This blog is aimed at other practicioners rather than potential clients. But clients may find it interesting also.

I have spent a lot of time in the last year or so researching and educating myself a little about the business of architecture. Those of you interested in this topic should check out http://www.businessofarchitecture.com/ and http://www.entrearchitect.com/ as a great resource.

I also swear by http://www.winwithoutpitching.com which is not specific to architects but is applicable to us and all design professionals. It was this manifesto, and I must say more importantly my wife, that made me realise that offering free initial consultations was professional madness. As architects we are conditioned by competition to believe that, if I can just get in a room with a potential client, they will be awed by my professionalism, amazing portfolio, immaculate grooming and attentive ear to sign a contract.

In reality, a huge number of ‘leads’ have no intention of employing any architect, and are just looking for free ideas and advice, and will DIY or get a builder or friend with some drawing skills to do it for nothing. I would often finish 50% of my free consultations and could immediately say to my wife, ‘that will go nowhere’ or ‘maybe..’. She couldn’t believe how much time I was spending on dead-end leads. Each one could take up 2 or 3 hours if I was making a written fee proposal after the meeting.

This ended when I did my research, particularly http://www.winwithoutpitching.com/we-will-not-solve-problems-before-we-are-paid

If you do not believe that you are solving problems for a potential client in that first conversation, then you are giving your time and expertise away. In a first meeting, I will (as I am sure you will)

– explain the Planning implications of the proposed works

– start generating information on potential costs

– begin giving advice on Building Control compliance and considerations

– start generating ideas on potential design solutions

– advise on appropriate energy efficiency methods and technologies

Quite often, all these will be assimilated into a preferred strategy and basis of a design. To have this ability takes years of experience and considerable investment of time and money. Therefore expecting payment is completely appropriate.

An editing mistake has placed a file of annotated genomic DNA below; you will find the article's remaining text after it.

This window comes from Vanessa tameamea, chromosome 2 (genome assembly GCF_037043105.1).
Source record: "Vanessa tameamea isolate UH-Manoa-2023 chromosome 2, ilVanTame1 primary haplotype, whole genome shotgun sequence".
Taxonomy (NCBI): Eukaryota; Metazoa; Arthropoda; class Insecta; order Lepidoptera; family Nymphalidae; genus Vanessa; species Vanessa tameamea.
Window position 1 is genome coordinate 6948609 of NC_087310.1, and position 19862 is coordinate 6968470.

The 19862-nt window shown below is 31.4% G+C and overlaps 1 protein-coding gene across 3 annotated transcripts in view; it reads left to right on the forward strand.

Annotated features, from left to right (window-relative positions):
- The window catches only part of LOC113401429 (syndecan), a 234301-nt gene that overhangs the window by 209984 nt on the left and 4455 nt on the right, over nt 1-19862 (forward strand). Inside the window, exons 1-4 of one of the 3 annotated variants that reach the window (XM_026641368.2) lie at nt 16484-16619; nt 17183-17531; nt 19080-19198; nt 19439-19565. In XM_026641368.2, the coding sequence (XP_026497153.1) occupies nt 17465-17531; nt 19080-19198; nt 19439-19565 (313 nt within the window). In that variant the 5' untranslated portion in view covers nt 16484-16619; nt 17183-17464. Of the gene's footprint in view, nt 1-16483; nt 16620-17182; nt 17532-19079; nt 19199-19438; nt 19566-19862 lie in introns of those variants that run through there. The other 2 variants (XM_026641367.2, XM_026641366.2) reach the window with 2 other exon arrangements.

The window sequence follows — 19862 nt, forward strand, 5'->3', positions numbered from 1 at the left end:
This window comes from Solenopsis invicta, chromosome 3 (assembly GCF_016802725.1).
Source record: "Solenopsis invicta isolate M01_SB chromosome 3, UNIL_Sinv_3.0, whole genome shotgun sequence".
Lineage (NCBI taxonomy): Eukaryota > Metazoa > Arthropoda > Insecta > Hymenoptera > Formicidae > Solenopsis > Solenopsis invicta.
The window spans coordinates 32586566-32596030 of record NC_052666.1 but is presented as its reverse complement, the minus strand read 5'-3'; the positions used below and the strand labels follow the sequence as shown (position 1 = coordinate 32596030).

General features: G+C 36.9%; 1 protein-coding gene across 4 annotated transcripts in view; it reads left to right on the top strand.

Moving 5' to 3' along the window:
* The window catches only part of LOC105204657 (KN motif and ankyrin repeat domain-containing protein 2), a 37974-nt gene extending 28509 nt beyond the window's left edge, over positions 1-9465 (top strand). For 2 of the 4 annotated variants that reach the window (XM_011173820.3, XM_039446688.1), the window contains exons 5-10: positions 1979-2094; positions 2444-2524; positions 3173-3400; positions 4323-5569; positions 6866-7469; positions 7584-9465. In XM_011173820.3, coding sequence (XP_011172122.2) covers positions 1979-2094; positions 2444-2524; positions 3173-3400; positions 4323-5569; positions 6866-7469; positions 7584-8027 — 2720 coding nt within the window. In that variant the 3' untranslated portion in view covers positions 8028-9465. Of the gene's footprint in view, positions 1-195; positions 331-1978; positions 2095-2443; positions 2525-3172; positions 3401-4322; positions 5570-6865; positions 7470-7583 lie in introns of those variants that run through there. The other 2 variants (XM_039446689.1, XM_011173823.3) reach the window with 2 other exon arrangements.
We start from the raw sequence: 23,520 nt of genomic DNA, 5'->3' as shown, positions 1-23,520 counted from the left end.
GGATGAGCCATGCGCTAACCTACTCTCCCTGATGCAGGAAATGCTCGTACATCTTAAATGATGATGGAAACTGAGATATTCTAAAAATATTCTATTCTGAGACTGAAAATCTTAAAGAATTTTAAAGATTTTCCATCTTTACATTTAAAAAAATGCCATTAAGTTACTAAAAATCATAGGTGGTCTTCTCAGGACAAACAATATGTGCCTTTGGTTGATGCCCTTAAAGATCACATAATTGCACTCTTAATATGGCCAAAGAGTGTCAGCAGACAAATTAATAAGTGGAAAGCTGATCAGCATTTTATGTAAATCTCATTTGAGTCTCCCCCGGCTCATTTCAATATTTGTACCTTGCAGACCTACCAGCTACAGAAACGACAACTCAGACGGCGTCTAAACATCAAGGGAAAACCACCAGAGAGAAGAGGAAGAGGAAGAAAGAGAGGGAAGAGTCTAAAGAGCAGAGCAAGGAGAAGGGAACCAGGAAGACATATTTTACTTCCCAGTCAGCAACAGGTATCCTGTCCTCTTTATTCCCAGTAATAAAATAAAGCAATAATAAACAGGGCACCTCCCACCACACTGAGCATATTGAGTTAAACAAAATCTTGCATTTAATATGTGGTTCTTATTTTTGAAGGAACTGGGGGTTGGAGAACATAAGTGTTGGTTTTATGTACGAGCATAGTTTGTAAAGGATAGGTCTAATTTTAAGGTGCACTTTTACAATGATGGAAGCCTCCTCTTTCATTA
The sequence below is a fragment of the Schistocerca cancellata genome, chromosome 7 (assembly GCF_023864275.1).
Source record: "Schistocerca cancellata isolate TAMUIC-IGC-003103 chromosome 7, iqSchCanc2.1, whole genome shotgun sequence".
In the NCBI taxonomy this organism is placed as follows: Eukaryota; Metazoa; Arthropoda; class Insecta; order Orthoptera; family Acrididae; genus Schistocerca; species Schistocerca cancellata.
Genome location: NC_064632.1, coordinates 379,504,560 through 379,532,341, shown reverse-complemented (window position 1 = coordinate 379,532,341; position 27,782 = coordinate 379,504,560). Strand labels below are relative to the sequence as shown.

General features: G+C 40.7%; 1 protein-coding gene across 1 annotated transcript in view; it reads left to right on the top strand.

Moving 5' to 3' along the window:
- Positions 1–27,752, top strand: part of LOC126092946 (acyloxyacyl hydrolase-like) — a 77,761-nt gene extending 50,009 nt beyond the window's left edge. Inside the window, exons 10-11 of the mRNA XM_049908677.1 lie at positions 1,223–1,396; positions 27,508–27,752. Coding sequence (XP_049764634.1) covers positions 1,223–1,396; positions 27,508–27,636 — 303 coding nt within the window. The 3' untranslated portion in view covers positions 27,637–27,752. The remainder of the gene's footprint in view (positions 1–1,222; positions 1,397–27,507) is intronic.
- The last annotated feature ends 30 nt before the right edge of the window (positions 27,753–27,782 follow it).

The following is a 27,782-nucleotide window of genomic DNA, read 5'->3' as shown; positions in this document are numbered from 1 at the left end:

However, there are other benefits in charging for this besides financial reward that greatly effect the running of your business.

But firstly, I do no work without the ‘lead’ signing up to it. But not everyone does, say 10% of calls have not read the website page discussing this and price, and do not go ahead. But eliminating this ‘lead’ and the others who do read the webpage and choose not to call, is the whole point! These are the people who have no budget for design services anyway. So I rejoice every time my offer is rejected because these were never going to become paying clients anyway. (This is why I have inverted commas on the ‘leads’ above, because these are not true leads at this stage).

Generally everyone who engages my feasibility study service are delighted with the results, even if the news is bad in terms of viability.

 

However, after about 50 feasibility reports, I have just had my first feasibility study recipient who has not paid, and has blocked my phone number and not answered emails. She had an offer on a property and I worked out her budget to renovate it. This took me almost a day’s work, for which I will not be paid. Now she has never even contacted me, to say she was unhappy with the report, found it inadequate, inaccurate or anything. She just dissappeared off the face of the earth. So I assume so is either dead or she learned from my report that her budget was grossly inadequate, and was sale agreed on a site she could not afford to develop. I have no doubt she pulled out of that deal too. But to not pay your advisor because you don’t like the truth is low…

From a business point of view though, this was a bullet dodged. We have all had the nightmare clients before who are not prepared to take responsibility for their actions and look for a target. My gut instinct is this would have been one and I am well off not being involved.

And this brings me back to the start, I would gladly lose the fee for the feasibility report, to unearth a potentially disastrous client before the job proper proceeds. So the advice to all architects out there is, charge for your work at the outset, you will get a better class of client and do better work as a result.

And to potential clients out there, you can rest assured that because I work this way, when you appoint me, you are only paying for the work I do for you, not for all the time otherwise spent chasing dead end leads and dealing with messy clients whose projects have turned sour at too late a stage.